As they get to a point where they feel that a solution is in place when they’ve made their decision and they’ve started doing the work, at that point, you might find that the emotion will start to go up if they have a good experience. Pinpointing the emotional index to us is a huge part of journey development as well. It’s not just about rational left-brain stuff. It’s about the right-brain stuff too.
Lesley, I have a question for you. As you shift from your focus throughout your career of being more of that strategist to now leading the company as Co-CEO, how do you instill that positive behavior change into the culture at DiGo?
Mark, Lee, myself, and the rest of the leadership team are working hard on this. This is a relatively new focus for us, but it hasn’t been a new expertise. Over the years it’s become our sole focus. Putting yourself through your own process is where it begins. It’s developing your journey and where the gaps are. At what point does the client coming in experience the notion of positive behavior change? It probably begins with your website. It begins with all of the content that you have out there. It’s when they learn more about us. It’s the cases that we put out there. It’s the consultants knowing that’s our expertise. It’s understanding our process.
It’s how we evolve our process to make sure it includes. It’s primarily focused on positive behavior change. It’s the people that we recruit. It’s the people that we train and how we train them. Everything has to go through that lens. Putting ourselves through our own rigorous process. The cobbler’s children are always the worst shod. We’ve made that a priority.
We started making changes to our website. There’s much more to come. Mark DiMassimo has been actively involved in creating content around the space because he’s been a student of this space for many years. We have more content than we know what to do with that we’re posting out there, making sure that we’re present in social and other channels.
Most importantly, it’s not just making sure that the way that we put our face on out there is about positive behavior change. It’s about living it every single day. It’s about the leadership meeting that we had this morning where we ask ourselves questions, “Which of these prospective clients are going to be the most likely candidates for positive behavior change? Which ones do we focus on? Which of these briefs points to positive behavioral change?” It affects our creative brief as well.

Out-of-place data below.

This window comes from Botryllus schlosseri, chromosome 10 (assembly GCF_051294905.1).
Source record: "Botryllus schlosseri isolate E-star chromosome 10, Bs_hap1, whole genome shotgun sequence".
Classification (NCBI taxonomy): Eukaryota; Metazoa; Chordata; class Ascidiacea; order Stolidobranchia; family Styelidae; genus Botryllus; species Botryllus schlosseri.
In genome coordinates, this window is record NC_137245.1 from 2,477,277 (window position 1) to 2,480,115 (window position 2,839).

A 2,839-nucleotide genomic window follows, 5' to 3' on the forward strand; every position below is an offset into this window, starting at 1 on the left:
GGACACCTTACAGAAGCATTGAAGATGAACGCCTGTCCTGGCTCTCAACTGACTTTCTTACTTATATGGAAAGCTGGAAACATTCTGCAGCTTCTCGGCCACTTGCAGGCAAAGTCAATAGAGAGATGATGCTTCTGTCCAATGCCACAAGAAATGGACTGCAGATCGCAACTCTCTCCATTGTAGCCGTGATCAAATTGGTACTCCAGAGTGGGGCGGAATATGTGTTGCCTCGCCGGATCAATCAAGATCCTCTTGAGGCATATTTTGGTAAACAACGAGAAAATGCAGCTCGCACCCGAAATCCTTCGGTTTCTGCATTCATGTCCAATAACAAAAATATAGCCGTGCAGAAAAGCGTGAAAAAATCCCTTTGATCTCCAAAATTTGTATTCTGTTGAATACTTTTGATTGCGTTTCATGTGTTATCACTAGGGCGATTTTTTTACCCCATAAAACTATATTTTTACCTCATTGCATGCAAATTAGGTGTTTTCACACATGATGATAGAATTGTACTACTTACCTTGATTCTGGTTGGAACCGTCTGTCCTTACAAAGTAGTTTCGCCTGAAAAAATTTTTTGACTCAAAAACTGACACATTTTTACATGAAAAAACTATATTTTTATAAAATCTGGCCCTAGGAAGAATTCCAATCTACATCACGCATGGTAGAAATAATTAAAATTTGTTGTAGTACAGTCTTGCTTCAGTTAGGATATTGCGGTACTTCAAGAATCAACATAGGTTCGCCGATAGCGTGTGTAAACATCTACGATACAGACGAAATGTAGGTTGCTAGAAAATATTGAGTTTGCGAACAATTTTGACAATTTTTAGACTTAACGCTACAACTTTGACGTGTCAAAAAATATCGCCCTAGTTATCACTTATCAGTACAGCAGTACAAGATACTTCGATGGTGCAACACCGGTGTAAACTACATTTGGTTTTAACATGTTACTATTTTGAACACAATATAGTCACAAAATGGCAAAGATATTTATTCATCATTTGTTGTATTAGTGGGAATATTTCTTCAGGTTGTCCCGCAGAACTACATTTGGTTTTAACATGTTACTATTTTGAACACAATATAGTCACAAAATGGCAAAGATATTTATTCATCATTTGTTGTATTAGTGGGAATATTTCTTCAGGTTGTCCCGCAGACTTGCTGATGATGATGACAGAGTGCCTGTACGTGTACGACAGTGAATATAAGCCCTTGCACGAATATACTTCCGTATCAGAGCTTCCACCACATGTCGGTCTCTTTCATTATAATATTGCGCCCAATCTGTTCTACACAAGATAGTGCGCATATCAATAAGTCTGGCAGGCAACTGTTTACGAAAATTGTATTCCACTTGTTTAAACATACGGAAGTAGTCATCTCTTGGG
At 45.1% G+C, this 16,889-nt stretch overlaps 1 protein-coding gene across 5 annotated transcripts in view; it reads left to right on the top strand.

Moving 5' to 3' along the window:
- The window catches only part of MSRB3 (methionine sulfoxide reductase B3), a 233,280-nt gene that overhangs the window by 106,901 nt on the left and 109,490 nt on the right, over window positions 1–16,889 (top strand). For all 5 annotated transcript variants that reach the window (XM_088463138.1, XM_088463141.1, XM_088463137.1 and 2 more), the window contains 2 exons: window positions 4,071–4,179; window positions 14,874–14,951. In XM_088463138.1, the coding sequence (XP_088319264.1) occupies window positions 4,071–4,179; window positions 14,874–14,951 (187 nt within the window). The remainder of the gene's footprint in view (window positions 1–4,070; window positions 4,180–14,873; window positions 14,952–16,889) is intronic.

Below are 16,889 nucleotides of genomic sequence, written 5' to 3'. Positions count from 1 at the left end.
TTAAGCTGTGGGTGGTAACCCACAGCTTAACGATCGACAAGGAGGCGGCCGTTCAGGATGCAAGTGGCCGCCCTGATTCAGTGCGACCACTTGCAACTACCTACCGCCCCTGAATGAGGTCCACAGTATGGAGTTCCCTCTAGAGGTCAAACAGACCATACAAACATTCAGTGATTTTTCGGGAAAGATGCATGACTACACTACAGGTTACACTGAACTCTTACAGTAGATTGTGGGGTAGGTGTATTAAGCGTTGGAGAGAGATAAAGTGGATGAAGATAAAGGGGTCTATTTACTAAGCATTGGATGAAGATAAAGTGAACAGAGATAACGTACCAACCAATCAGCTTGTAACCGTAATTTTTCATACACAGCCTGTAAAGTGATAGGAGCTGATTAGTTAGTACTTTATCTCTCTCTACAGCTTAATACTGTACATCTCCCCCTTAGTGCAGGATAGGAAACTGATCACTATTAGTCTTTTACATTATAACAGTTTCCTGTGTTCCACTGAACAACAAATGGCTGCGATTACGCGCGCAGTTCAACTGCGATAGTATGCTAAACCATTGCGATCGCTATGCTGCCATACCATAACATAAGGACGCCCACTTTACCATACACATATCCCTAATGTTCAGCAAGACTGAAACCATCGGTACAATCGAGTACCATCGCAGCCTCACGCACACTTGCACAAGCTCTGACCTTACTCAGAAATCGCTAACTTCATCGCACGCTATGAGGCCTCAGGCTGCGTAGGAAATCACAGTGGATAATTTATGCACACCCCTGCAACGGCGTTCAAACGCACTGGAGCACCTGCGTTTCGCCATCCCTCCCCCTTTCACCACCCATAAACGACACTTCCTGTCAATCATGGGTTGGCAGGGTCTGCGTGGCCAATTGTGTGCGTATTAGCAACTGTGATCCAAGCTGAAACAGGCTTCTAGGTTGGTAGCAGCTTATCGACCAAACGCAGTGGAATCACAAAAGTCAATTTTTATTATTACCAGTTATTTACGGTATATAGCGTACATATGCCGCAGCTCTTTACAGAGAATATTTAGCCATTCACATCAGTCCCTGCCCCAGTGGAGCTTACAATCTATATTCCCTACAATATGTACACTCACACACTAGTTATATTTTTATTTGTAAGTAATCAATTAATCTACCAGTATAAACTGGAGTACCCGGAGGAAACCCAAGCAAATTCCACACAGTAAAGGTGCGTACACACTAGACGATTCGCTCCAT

Live, breathe, eat, sleep across every single potential touchpoint your client prospect has.CLICK TO TWEET
Is there anything in the work that this client has asked for that isn’t about positive behavior change? If so, how can we evolve it? That’s what we’re doing now. It’s living, breathing, eating, sleeping this across every single potential touch point with every client, prospect, consultant, and employee, and prospective employee.
Where do you see positive behavior change in reading marketing as a whole? It’s such an important thing. You talked about a lot of different categories where people have never thought about those as positive behavior changes. They’re thinking, “I’ve got to change my behavior.” There is a great book I read, I can’t remember the author’s name, but Change or Die was the name of the book.
It talks about how even though people are presented with this idea that they had a massive heart attack or some other health related issue and if they don’t change, they’re going to die within months or years. When we look at the culture around us and we see all of these opportunities from mental health to eating better to locally sourcing food, where’s your perspective of where this is going? Is the rest of marketing going to follow, do you think? Will it be a small set of boutique agencies that do this work?
First of all, I don’t think this is going to be niche. This was one of the challenges that we had when we were introducing the idea of a 100% focus on positive behavior change to our internal audience, our own agency, because we in leadership, and before I got back, had been living with this idea for a long time. The immediate place that people spring to is that you’re going to work on not-for-profit only or that you’re going to work on sustainable products. That’s not the case.
This is about making a difference where you can across a multitude of different situations and categories. The way that I see it in my mind is it almost falls into three equal thirds. The first tranche is going to be those not-for-profit, ad canceled types of executions and projects where you’re genuinely making a difference in sustainability or addiction or health behaviors. The focus is going to be on those.
In the second tranche, it’s almost by default, challenger brands. Challenger brands, they’ve always been about positive behavior change from the get-go typically because they’re challenging the conventional wisdom or the status quo within a category. They’re coming up with an idea that’s better. If it’s better, it’s about encouraging consumers and customers to do things in a way that’s different and better. Again, by default, they’re positive behavior change agents because they exist. I see maybe a fat third of being those challenger brands.
The final tranche, I see being big corporations and big institutions, like pharma companies, banking, where there’s often an ESG or a component of those organizations where they focus on doing good in the world. That would be more about sustainability, helping feed the hungry, helping people with compliance issues. It is a major issue in the pharmacy industry.
Are we going to take on huge, big pharma accounts? If they’re willing to do positive behavior change work, then yes. The likelihood it’s probably going to be a factor or a section of those companies where that’s their primary focus would be most appealing for them in us.